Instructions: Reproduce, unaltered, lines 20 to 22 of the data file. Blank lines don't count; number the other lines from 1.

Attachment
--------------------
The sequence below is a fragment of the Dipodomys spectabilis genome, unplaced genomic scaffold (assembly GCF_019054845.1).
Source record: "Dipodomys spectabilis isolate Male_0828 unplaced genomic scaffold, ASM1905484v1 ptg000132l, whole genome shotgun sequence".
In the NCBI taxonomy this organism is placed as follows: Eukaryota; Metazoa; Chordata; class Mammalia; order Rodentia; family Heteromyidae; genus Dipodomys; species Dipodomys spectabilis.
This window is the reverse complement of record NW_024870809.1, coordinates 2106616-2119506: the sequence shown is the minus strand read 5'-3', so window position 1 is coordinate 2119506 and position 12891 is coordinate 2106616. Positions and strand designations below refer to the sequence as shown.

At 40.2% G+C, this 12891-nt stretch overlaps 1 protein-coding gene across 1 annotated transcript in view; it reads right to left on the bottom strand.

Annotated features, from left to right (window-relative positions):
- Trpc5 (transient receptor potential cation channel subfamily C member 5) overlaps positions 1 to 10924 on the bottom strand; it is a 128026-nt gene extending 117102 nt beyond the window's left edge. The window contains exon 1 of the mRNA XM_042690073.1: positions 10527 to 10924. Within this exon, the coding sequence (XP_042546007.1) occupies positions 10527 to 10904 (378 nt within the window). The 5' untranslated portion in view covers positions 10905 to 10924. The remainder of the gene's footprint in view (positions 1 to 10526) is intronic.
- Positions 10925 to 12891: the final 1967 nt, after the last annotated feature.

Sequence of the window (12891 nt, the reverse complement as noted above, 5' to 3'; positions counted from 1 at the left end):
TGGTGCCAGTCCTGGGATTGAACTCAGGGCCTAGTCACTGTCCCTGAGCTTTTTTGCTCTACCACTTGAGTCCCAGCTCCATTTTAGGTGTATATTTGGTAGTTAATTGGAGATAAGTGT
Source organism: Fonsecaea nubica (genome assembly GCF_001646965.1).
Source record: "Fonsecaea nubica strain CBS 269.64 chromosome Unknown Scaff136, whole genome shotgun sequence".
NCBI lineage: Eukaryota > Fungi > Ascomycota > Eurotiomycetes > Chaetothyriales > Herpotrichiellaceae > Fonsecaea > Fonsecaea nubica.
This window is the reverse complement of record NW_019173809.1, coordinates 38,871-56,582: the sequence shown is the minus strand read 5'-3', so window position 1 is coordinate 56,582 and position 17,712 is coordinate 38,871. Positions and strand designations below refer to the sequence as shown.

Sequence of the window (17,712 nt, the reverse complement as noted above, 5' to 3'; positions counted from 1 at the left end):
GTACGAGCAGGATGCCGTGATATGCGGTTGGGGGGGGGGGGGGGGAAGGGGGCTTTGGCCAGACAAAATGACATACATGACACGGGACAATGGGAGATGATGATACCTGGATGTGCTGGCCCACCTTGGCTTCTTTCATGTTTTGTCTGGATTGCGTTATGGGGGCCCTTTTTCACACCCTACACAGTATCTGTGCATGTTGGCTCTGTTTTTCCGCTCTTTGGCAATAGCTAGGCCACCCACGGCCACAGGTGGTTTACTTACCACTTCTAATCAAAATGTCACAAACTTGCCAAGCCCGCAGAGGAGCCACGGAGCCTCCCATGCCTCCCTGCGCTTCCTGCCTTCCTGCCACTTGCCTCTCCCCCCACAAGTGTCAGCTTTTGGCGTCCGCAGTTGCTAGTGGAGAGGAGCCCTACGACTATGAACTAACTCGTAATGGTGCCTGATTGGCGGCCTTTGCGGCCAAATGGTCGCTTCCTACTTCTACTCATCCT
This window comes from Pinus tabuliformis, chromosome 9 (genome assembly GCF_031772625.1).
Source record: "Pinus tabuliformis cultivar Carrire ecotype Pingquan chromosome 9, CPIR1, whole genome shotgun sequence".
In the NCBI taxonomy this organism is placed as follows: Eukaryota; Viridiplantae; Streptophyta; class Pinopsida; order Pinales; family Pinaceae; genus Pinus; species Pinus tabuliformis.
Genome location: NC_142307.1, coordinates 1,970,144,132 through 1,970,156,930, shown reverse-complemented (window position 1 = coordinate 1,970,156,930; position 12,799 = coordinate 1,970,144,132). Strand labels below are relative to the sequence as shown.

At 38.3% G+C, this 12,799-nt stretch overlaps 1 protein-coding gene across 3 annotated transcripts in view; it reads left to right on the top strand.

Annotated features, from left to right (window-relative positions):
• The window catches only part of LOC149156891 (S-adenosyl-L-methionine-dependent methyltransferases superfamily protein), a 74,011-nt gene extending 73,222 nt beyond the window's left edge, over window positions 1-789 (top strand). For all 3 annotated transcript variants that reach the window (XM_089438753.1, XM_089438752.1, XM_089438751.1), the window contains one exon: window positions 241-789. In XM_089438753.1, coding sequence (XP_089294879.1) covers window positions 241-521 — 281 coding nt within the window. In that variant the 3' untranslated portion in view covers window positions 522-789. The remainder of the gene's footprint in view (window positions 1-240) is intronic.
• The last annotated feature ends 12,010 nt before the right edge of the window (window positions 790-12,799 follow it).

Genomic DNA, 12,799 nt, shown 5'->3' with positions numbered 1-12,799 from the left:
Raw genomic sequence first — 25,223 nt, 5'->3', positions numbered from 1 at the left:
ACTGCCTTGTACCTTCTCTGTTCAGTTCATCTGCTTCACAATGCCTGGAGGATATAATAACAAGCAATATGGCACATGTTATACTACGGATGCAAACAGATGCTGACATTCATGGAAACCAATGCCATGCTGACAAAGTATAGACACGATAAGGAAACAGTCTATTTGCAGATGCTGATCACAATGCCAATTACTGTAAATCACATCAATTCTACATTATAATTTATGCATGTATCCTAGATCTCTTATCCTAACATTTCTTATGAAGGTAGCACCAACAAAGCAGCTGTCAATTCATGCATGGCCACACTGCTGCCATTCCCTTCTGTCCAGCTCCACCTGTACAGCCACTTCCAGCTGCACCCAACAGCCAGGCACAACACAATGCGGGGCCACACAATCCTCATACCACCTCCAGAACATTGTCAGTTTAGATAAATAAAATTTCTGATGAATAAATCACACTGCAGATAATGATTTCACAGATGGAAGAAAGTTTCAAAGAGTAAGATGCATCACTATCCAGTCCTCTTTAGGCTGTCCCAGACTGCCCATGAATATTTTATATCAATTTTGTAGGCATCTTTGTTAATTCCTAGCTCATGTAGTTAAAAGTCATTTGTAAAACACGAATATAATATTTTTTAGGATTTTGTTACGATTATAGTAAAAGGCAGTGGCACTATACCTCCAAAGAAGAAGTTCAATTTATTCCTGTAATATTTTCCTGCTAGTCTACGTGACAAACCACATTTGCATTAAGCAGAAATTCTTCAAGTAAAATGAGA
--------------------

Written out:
Genome location: NC_142307.1, coordinates 1,970,144,132 through 1,970,156,930, shown reverse-complemented (window position 1 = coordinate 1,970,156,930; position 12,799 = coordinate 1,970,144,132). Strand labels below are relative to the sequence as shown.

At 38.3% G+C, this 12,799-nt stretch overlaps 1 protein-coding gene across 3 annotated transcripts in view; it reads left to right on the top strand.

Annotated features, from left to right (window-relative positions):